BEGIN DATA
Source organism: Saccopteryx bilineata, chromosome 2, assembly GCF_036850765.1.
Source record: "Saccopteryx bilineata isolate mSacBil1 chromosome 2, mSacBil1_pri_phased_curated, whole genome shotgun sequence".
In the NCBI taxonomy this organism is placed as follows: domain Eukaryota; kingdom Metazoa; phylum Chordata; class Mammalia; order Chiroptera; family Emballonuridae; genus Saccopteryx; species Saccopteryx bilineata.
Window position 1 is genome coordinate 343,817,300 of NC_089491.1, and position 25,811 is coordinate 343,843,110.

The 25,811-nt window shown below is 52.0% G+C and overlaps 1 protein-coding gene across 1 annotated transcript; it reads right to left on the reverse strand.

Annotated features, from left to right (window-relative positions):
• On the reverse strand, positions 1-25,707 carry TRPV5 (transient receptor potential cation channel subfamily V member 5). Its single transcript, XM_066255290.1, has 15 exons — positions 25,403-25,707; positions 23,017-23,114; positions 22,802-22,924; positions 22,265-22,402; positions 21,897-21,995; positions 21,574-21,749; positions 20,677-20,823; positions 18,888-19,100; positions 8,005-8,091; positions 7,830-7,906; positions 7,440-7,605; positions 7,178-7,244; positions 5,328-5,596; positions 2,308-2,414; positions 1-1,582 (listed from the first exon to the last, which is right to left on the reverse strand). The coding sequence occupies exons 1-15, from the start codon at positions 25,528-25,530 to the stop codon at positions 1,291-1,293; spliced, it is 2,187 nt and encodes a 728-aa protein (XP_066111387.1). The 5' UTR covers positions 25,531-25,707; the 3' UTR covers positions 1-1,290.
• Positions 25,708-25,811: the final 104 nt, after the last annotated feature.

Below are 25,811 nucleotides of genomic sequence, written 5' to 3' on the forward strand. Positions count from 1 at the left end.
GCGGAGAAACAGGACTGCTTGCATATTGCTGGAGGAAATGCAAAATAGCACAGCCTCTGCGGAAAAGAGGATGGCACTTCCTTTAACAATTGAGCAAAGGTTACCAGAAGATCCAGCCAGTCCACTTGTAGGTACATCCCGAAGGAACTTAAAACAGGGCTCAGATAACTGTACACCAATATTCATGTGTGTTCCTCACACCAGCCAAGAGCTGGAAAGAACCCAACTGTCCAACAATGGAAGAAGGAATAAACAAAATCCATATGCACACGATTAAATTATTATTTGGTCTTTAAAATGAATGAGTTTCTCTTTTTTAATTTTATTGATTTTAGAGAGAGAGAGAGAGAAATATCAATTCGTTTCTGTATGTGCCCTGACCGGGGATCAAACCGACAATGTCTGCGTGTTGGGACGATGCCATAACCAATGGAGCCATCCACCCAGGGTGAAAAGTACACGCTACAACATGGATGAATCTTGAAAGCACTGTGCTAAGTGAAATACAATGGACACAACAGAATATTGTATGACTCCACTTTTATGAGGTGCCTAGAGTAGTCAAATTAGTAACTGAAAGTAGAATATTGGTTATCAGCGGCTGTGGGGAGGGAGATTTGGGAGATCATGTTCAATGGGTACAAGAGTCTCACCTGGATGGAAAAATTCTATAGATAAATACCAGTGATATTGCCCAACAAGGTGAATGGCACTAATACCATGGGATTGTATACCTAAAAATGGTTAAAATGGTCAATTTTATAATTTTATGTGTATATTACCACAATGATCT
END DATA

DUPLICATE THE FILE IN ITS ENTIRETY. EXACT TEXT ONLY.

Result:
Source organism: Saccopteryx bilineata, chromosome 2, assembly GCF_036850765.1.
Source record: "Saccopteryx bilineata isolate mSacBil1 chromosome 2, mSacBil1_pri_phased_curated, whole genome shotgun sequence".
In the NCBI taxonomy this organism is placed as follows: domain Eukaryota; kingdom Metazoa; phylum Chordata; class Mammalia; order Chiroptera; family Emballonuridae; genus Saccopteryx; species Saccopteryx bilineata.
Window position 1 is genome coordinate 343,817,300 of NC_089491.1, and position 25,811 is coordinate 343,843,110.

The 25,811-nt window shown below is 52.0% G+C and overlaps 1 protein-coding gene across 1 annotated transcript; it reads right to left on the reverse strand.

Annotated features, from left to right (window-relative positions):
• On the reverse strand, positions 1-25,707 carry TRPV5 (transient receptor potential cation channel subfamily V member 5). Its single transcript, XM_066255290.1, has 15 exons — positions 25,403-25,707; positions 23,017-23,114; positions 22,802-22,924; positions 22,265-22,402; positions 21,897-21,995; positions 21,574-21,749; positions 20,677-20,823; positions 18,888-19,100; positions 8,005-8,091; positions 7,830-7,906; positions 7,440-7,605; positions 7,178-7,244; positions 5,328-5,596; positions 2,308-2,414; positions 1-1,582 (listed from the first exon to the last, which is right to left on the reverse strand). The coding sequence occupies exons 1-15, from the start codon at positions 25,528-25,530 to the stop codon at positions 1,291-1,293; spliced, it is 2,187 nt and encodes a 728-aa protein (XP_066111387.1). The 5' UTR covers positions 25,531-25,707; the 3' UTR covers positions 1-1,290.
• Positions 25,708-25,811: the final 104 nt, after the last annotated feature.

Below are 25,811 nucleotides of genomic sequence, written 5' to 3' on the forward strand. Positions count from 1 at the left end.
GCGGAGAAACAGGACTGCTTGCATATTGCTGGAGGAAATGCAAAATAGCACAGCCTCTGCGGAAAAGAGGATGGCACTTCCTTTAACAATTGAGCAAAGGTTACCAGAAGATCCAGCCAGTCCACTTGTAGGTACATCCCGAAGGAACTTAAAACAGGGCTCAGATAACTGTACACCAATATTCATGTGTGTTCCTCACACCAGCCAAGAGCTGGAAAGAACCCAACTGTCCAACAATGGAAGAAGGAATAAACAAAATCCATATGCACACGATTAAATTATTATTTGGTCTTTAAAATGAATGAGTTTCTCTTTTTTAATTTTATTGATTTTAGAGAGAGAGAGAGAGAAATATCAATTCGTTTCTGTATGTGCCCTGACCGGGGATCAAACCGACAATGTCTGCGTGTTGGGACGATGCCATAACCAATGGAGCCATCCACCCAGGGTGAAAAGTACACGCTACAACATGGATGAATCTTGAAAGCACTGTGCTAAGTGAAATACAATGGACACAACAGAATATTGTATGACTCCACTTTTATGAGGTGCCTAGAGTAGTCAAATTAGTAACTGAAAGTAGAATATTGGTTATCAGCGGCTGTGGGGAGGGAGATTTGGGAGATCATGTTCAATGGGTACAAGAGTCTCACCTGGATGGAAAAATTCTATAGATAAATACCAGTGATATTGCCCAACAAGGTGAATGGCACTAATACCATGGGATTGTATACCTAAAAATGGTTAAAATGGTCAATTTTATAATTTTATGTGTATATTACCACAATGATCT